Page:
A bill by Assemblyman V. Manuel Pérez that once sought to increase California’s renewable energy standards has been pulled from consideration in the Legislature.
Pérez, a Coachella Democrat, said he disagreed with amendments that were added into Assembly Bill 177 during committee hearings to deal with costs of integrating green energy sources to the grid.
Utilities have been seeking new regulations that will allow them to include the greater costs of integrating intermittent wind and solar to the grid as one way to help geothermal compete. But Pérez on Thursday said he feared the change to his legislation could ultimately add costs to consumers.
“It’s not our focus. Our focus was to prioritize geothermal,” Pérez said. “I didn’t want to go there. I didn’t want to move a bill that could potentially raise costs for wind and solar, and ultimately the ratepayer.”
AB 177 was the most high- profile of nine pieces of legislation that Pérez and Palm Desert Republican Assemblyman Brian Nestande had carried over from last year’s session.
Only three of them remained up for consideration as the Assembly rushed to a Friday deadline to pass what are known as two-year bills.
Pérez’s AB 175, dealing with health care coverage for low-income workers or undocumented immigrants, and Nestande’s AB 944, which would have set standards for distance learning courses, both stalled in the Assembly Appropriations Committee.
AB 177 initially would have raised the state’s renewable energy targets of 33 percent by 2020.
Instead, the bill proposed a new goal of 51 percent by 2030 and required utilities to base purchases of renewable power not only on cost but the project’s impact on greenhouse gas emissions and grid reliability.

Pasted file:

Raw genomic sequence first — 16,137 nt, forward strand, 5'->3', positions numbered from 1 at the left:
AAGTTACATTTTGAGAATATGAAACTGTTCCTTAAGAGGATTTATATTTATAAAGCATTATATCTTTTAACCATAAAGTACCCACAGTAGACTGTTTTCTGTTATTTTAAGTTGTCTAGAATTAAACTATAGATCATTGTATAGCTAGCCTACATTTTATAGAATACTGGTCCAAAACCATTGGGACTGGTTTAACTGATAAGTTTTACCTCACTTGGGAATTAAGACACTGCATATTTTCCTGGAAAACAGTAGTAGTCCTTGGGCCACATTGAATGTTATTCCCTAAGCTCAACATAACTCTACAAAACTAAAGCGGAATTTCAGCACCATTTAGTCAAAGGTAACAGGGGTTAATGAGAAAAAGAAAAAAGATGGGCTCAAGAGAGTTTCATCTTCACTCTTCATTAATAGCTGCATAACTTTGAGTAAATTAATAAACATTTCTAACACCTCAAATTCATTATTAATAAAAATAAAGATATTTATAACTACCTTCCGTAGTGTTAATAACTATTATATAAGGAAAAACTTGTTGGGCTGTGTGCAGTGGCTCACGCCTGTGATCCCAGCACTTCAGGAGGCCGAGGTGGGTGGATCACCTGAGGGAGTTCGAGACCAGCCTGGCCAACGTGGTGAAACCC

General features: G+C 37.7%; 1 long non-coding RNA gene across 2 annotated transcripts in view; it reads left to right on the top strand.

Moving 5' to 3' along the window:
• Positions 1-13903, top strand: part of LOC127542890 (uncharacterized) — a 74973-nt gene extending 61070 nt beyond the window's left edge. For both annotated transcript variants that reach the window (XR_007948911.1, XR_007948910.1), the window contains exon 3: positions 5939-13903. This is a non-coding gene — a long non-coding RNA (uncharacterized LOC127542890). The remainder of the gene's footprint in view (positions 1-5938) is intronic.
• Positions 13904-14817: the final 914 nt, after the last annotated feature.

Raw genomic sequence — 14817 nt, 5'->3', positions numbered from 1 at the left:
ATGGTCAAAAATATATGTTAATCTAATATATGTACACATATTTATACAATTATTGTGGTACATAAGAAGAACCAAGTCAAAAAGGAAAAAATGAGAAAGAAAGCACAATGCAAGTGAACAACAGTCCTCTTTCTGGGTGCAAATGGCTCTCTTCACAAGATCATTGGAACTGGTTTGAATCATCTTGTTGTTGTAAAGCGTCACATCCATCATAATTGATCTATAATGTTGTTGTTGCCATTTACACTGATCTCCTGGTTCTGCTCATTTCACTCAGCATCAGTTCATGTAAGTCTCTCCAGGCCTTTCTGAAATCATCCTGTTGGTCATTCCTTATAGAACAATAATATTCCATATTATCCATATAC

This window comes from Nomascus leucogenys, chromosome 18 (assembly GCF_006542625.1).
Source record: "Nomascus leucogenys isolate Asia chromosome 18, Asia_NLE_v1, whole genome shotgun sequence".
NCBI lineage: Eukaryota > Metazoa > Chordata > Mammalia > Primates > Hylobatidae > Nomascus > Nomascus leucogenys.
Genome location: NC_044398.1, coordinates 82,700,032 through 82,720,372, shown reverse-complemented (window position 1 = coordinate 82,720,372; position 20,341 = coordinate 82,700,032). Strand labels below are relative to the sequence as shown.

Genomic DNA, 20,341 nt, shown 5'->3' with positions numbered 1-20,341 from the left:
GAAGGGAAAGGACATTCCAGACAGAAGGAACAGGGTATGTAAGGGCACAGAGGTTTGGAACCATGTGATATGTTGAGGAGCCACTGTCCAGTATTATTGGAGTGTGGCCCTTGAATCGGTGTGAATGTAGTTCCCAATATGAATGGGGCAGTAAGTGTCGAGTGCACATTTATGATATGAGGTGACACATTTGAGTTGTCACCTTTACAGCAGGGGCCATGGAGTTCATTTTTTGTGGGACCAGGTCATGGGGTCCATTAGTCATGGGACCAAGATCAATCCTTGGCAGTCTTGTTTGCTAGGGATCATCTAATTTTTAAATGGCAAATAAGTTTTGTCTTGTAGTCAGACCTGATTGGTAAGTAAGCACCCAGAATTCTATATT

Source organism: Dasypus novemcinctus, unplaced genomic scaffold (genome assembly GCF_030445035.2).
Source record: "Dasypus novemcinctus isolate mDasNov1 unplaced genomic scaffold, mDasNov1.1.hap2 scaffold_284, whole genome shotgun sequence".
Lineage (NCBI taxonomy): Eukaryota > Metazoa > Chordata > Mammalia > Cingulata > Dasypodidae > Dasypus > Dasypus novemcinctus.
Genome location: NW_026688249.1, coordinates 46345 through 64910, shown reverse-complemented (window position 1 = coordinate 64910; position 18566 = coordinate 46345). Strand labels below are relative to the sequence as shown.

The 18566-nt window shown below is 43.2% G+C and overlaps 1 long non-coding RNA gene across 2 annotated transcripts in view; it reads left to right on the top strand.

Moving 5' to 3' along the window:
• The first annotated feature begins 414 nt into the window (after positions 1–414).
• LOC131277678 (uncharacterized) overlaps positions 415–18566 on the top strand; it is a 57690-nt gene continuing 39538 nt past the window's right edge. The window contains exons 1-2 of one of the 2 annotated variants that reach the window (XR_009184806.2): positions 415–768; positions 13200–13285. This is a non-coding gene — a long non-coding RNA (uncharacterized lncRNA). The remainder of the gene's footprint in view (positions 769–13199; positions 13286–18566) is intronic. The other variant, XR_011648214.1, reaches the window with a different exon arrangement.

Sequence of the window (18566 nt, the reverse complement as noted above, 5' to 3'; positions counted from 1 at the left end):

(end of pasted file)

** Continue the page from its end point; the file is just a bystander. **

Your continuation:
Language addressing integration costs was added to the bill when it was reviewed by the Assembly’s Utilities and Commerce Committee, then removed when it was heard by the Natural Resources Committee, according to Pérez.
The concept returned to the bill as it was reviewed by the Assembly Appropriations Committee.
Pérez is now planning new legislation to achieve a related goal of having the California Energy Commission to examine the issues and barriers surrounding geothermal as part of the state’s Integrated Energy Policy Report.
Although AB 177 didn’t achieve its original intent of raising the bar on renewable energy standards, Pérez on Thursday praised the fact that it got people to consider the idea.
“We knew, quite frankly that without a bill there is no conversation. I’m always trying to think about how our region and the Salton Sea are going to be included,” he said.
“It was an honest attempt to at least begin the conversation. As a result of that, we got the attention of a lot of people. … We want to continue this conversation.”